Airbus to Build ESA's Vigil Space Weather Forecasting Missio
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This news is classified in: Aerospace Contracts Space

May 22, 2024

Airbus to Build ESA's Vigil Space Weather Forecasting Mission?

ESA has signed a contract with Airbus Defence & Space UK worth €340 million for the development of its Vigil satellite. From its unique vantage point in deep space, Vigil will greatly improve our early warning of severe space weather events such as solar storms that may cause disruption on Earth.

Today, a declaration celebrating the concluding of the Vigil mission contract was signed by ESA, Airbus Defence & Space and the UK Minister of State for Science, Research and Innovation at the Royal Museum of Fine Arts in Brussels.

“Vigil will be Europe’s first 24/7 operational space weather satellite, providing valuable time to protect critical infrastructure such as power grids or mobile communication networks on Earth as well as valuable satellites in Earth orbit, including the International Space Station ISS,” says ESA Director General Josef Aschbacher. “Vigil will drastically improve both the lead time of space weather warnings as well as their level of detail from its unique vantage point in deep space.”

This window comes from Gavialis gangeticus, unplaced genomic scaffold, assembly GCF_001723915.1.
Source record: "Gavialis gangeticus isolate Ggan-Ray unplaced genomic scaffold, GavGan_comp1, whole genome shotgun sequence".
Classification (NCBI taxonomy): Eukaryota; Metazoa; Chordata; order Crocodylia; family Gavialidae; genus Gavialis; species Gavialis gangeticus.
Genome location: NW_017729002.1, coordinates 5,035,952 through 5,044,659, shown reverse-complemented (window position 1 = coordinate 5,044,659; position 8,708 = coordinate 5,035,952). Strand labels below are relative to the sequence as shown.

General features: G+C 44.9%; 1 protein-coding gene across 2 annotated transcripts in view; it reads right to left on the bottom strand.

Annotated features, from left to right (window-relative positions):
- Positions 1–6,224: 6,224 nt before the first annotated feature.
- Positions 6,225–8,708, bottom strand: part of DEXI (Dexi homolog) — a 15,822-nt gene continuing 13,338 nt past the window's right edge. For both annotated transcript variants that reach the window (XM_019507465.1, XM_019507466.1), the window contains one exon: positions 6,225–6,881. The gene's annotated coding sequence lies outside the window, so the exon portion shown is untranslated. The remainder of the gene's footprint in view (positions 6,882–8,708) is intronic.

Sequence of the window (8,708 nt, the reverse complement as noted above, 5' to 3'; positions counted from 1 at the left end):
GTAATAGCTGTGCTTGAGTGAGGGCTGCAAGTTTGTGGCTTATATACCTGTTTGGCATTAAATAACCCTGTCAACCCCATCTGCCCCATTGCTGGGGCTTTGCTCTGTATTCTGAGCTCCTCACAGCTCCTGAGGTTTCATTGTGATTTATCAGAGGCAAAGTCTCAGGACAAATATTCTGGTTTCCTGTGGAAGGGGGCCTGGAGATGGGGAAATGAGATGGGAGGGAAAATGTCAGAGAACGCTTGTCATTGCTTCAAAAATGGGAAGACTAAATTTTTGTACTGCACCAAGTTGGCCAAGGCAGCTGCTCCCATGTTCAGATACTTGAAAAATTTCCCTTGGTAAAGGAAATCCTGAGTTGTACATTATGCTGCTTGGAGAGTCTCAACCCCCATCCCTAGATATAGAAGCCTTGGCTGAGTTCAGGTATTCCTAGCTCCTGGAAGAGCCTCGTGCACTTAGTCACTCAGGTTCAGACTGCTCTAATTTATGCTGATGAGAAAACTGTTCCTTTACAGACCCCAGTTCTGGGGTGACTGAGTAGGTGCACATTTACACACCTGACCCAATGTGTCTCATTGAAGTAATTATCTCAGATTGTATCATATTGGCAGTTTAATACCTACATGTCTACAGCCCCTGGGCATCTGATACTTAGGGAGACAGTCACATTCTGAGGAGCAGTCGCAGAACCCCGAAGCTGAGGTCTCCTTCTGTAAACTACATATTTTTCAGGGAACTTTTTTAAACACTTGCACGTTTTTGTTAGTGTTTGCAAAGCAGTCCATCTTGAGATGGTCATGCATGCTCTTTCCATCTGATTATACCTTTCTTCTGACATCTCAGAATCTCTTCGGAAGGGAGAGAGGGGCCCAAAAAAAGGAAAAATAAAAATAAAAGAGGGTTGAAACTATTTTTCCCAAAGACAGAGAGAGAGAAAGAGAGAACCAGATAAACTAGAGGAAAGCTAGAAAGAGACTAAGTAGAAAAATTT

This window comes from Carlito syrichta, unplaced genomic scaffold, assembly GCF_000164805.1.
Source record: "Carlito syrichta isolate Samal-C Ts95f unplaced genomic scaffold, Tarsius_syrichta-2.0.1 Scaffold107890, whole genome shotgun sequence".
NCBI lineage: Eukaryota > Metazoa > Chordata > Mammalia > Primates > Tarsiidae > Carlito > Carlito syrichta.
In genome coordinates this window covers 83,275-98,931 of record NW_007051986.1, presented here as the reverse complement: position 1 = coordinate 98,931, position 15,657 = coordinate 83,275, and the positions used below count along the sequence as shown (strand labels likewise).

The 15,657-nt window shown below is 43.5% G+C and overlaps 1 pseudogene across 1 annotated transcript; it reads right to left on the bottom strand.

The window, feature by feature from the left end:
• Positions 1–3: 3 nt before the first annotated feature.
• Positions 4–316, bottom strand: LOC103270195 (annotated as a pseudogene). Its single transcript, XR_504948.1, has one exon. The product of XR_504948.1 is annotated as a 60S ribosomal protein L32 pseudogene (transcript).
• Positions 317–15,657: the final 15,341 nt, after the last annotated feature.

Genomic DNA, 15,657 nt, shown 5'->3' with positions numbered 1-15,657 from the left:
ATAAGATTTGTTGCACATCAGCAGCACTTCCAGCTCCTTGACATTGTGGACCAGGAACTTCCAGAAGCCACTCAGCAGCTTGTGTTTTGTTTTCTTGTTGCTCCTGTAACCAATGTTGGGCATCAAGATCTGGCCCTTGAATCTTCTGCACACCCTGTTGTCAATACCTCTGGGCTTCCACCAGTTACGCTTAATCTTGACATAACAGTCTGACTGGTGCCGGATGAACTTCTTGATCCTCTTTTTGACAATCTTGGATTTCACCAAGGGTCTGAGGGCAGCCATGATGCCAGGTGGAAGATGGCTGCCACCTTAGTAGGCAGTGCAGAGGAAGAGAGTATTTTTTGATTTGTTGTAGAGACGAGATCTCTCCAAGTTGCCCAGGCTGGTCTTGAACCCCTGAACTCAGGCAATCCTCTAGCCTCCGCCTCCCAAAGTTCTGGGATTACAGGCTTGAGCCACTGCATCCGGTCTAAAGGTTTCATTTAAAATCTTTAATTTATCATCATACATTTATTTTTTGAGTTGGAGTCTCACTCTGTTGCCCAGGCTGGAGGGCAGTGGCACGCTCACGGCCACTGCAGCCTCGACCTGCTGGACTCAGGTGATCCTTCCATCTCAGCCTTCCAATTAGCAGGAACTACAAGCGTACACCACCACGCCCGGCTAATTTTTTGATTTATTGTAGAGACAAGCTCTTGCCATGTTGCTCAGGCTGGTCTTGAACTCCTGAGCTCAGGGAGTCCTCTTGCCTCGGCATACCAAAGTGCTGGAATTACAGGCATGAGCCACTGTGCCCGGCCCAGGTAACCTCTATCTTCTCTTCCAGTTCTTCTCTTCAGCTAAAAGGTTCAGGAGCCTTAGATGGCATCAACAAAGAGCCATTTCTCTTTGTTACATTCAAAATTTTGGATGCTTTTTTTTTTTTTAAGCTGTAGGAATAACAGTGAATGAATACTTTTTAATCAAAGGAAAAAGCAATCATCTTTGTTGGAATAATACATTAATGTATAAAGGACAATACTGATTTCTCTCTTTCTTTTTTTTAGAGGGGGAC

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“Vigil is one of the most exciting and important space missions that will not only improve our understanding of the Sun’s behaviour but crucially provide us with earlier warning and greater precision about potentially damaging solar weather,” says Patrick Wood, Head of Space Systems UK, Airbus Defence and Space. “Space weather forecasters will be able to see what is coming from the Sun and provide more accurate alerts.”

“Space weather generates stunning phenomena like the recent displays of the ‘Northern lights’ over our skies - but it also presents a real risk to our way of life which is increasingly dependent on space and satellite services,” says Andrew Griffith MP, Minister for Space at the Department for Science, Innovation and Technology. “The Vigil mission will transform our understanding of the impact of potentially dangerous solar events and I congratulate Airbus here in the UK on taking the lead in this important mission.”

Vigil will continuously deliver near real-time data on potentially hazardous solar activity before it is detectable from Earth. Vigil’s operational data from deep space will give operators of satellites, power grids and telecommunication systems time to take protective measures, and give human space explorers time to get to safety.

“Without warning, space weather storms can cause potentially serious health problems for astronauts and the economic impact of space weather can be extensive, especially as we come to rely more and more on critical technologies underlying navigation, banking, aviation, power grids and telecommunications,” says Holger Krag, Head of the Space Safety Programme at ESA.

“Depending on the severity of an event, damage estimates range from multiple billions up to three trillion euro in case of an event of comparable magnitude as the biggest one we know, the 1859 Carrington Event.”

Vigil: space weather forecaster